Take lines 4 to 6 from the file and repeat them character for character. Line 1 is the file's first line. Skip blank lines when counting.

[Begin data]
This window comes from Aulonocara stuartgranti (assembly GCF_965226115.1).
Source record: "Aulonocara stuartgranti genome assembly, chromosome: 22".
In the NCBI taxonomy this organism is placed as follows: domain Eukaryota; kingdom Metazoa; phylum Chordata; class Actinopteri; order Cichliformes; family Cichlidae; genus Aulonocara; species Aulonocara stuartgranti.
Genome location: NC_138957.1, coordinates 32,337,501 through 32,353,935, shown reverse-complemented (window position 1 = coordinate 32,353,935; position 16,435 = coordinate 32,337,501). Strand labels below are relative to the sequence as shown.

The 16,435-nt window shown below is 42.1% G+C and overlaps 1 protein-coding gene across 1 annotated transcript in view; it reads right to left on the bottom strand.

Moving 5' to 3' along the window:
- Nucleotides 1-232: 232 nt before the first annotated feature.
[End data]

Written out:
Genome location: NC_138957.1, coordinates 32,337,501 through 32,353,935, shown reverse-complemented (window position 1 = coordinate 32,353,935; position 16,435 = coordinate 32,337,501). Strand labels below are relative to the sequence as shown.

The 16,435-nt window shown below is 42.1% G+C and overlaps 1 protein-coding gene across 1 annotated transcript in view; it reads right to left on the bottom strand.

Moving 5' to 3' along the window: